Dead children used to provide identification for UK undercover police
7 February 2013
Undercover police officers working for Britain’s largest force used the identities of dead children and issued fake passports in their names.
Scotland Yard said it is investigating “past arrangements for undercover identities used by SDS (Special Demonstration Squad) officers”.
The Guardian reports that the Metropolitan Police authorised the practice for covert officers infiltrating protest groups without consulting or informing the children’s parents. Over three decades, officers went through national birth and death records in search of suitable matches, the newspaper said. The creation of aliases resulted in officers being issued with official documents such as driving licences and national insurance numbers.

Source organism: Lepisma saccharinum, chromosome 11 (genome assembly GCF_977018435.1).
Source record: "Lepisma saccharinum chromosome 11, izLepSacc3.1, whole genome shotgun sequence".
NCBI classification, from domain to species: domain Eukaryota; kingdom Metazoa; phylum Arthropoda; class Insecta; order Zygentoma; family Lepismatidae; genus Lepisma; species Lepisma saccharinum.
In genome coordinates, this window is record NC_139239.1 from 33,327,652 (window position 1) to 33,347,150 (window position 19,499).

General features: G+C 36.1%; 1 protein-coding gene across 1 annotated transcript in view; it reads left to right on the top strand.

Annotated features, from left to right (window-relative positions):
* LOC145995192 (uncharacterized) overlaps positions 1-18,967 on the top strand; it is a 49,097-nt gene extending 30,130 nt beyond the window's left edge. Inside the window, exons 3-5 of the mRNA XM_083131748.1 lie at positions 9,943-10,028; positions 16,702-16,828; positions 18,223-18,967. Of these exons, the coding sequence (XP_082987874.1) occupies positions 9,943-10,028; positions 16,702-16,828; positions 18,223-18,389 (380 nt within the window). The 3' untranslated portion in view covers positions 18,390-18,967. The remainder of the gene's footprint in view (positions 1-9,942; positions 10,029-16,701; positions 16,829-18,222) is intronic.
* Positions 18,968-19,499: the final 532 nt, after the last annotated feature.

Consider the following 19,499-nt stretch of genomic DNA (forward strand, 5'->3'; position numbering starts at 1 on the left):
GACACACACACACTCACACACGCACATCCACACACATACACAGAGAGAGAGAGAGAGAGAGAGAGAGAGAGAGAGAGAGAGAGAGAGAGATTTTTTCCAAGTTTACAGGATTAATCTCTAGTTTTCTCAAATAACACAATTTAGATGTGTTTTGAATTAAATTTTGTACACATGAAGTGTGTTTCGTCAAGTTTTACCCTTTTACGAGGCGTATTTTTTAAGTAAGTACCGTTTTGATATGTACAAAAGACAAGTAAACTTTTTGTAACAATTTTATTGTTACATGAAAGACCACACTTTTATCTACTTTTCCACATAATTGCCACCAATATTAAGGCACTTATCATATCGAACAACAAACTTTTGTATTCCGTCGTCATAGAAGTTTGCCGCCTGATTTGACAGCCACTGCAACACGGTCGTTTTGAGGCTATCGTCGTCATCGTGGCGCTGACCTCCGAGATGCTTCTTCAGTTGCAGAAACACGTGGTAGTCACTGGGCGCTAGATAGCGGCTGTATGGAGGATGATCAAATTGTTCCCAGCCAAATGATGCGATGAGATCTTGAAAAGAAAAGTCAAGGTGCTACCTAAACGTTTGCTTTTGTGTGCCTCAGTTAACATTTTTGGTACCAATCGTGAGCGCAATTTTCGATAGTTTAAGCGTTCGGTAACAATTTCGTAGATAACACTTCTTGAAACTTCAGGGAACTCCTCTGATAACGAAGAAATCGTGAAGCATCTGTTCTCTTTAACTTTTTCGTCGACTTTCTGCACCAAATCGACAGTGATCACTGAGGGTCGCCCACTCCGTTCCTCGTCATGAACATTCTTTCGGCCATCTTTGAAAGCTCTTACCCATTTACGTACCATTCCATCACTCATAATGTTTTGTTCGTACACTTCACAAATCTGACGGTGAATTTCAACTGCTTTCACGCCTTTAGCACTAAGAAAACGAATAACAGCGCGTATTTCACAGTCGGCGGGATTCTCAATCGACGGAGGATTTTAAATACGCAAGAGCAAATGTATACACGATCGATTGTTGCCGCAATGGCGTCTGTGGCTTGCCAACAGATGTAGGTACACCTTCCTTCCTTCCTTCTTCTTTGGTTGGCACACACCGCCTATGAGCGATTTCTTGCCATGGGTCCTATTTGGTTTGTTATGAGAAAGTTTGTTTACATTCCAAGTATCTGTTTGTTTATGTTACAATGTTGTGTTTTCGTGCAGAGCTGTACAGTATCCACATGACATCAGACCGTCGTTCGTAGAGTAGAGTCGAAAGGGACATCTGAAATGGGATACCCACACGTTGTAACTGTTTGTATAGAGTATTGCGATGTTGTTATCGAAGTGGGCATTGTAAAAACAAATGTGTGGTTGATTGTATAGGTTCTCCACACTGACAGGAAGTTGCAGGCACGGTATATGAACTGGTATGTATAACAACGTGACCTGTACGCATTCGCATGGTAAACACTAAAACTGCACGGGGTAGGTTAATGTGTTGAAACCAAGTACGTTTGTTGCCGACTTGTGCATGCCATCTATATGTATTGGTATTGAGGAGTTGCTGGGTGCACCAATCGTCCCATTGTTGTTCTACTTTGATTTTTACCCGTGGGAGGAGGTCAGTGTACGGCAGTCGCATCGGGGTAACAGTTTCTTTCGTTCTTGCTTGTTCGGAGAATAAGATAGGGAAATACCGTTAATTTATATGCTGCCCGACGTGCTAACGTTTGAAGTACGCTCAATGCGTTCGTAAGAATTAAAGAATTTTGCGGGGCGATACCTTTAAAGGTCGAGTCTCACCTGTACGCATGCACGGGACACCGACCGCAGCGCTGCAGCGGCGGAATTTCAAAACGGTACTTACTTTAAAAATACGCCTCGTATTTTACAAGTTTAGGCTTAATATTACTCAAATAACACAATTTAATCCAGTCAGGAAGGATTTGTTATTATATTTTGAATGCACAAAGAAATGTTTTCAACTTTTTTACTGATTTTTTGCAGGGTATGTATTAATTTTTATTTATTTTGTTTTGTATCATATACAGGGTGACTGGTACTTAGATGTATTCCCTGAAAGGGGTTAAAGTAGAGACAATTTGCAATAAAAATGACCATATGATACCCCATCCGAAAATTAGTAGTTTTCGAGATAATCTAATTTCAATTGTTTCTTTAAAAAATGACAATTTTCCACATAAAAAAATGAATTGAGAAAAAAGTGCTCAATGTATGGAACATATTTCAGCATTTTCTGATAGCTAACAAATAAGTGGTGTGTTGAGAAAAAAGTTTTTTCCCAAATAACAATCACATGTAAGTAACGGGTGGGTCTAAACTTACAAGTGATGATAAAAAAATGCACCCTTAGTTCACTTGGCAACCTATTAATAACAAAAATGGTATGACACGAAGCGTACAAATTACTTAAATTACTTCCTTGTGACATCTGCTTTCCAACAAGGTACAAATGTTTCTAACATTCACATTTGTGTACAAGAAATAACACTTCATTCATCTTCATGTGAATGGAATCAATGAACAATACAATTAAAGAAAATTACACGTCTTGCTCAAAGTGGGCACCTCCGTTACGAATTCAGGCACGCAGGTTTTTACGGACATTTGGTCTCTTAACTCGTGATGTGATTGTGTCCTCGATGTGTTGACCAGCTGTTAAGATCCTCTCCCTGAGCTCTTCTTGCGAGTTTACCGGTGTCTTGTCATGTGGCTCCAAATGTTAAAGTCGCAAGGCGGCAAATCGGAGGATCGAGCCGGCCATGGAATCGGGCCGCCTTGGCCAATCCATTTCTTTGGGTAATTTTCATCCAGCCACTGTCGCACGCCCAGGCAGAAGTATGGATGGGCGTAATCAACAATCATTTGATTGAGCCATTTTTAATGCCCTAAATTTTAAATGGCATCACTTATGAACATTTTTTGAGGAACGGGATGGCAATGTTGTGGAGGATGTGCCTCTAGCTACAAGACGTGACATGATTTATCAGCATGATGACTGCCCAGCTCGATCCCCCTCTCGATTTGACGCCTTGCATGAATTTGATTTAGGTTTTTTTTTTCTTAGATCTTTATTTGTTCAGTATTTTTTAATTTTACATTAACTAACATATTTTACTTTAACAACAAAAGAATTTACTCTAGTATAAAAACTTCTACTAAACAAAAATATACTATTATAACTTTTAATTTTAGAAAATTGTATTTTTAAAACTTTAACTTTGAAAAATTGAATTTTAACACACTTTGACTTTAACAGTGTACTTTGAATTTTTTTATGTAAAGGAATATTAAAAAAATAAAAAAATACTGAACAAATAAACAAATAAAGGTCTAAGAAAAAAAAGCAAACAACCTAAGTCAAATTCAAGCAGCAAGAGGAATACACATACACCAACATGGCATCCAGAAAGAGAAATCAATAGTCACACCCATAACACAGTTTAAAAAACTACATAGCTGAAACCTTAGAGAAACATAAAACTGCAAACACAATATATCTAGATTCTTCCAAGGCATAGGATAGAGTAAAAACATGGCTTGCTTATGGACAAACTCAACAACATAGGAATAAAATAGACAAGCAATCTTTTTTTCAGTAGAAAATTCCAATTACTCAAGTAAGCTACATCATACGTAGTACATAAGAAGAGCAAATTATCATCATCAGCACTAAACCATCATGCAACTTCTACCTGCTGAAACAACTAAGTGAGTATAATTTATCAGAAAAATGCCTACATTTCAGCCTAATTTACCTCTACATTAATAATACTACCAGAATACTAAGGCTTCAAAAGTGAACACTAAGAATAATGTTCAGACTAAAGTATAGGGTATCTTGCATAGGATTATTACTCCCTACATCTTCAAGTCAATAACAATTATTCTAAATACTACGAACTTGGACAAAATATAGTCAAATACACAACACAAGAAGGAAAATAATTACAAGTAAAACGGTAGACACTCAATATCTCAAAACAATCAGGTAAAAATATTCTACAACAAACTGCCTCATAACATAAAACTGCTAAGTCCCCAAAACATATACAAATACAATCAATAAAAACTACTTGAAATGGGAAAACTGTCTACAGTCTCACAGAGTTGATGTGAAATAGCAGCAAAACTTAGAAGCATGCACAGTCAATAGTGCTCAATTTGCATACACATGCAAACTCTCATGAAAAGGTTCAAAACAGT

On Sunday night, Scotland Yard said the practice was not “currently” authorised. It also announced an investigation into “past arrangements for undercover identities used by SDS (Special Demonstration Squad) officers”.
The newspaper reports that the practice was adopted to lend credibility to officers working undercover and provide them with a back story while spying. One officer, who adopted the fake persona of Pete Black while undercover in anti-racist groups, told the Guardian he felt he was “stomping on the grave” of the four-year-old boy whose identity he used. “A part of me was thinking about how I would feel if someone was taking the names and details of my dead son for something like this”, he said.
Another officer, who used the identity of a child car crash victim, said he was conscious the parents would “still be grief-stricken”, but argued his actions could be justified because they were for the “greater good”. Both officers worked for the SDS, which the police claim was disbanded in 2008.
A Scotland Yard spokesman said, “A formal complaint has been received which is being investigated by the DPS (Directorate for Professional Standards) and we appreciate the concerns that have been raised. The DPS inquiry is taking place in conjunction with Operation Herne’s investigation into the wider issue of past arrangements for undercover identities used by SDS officers”.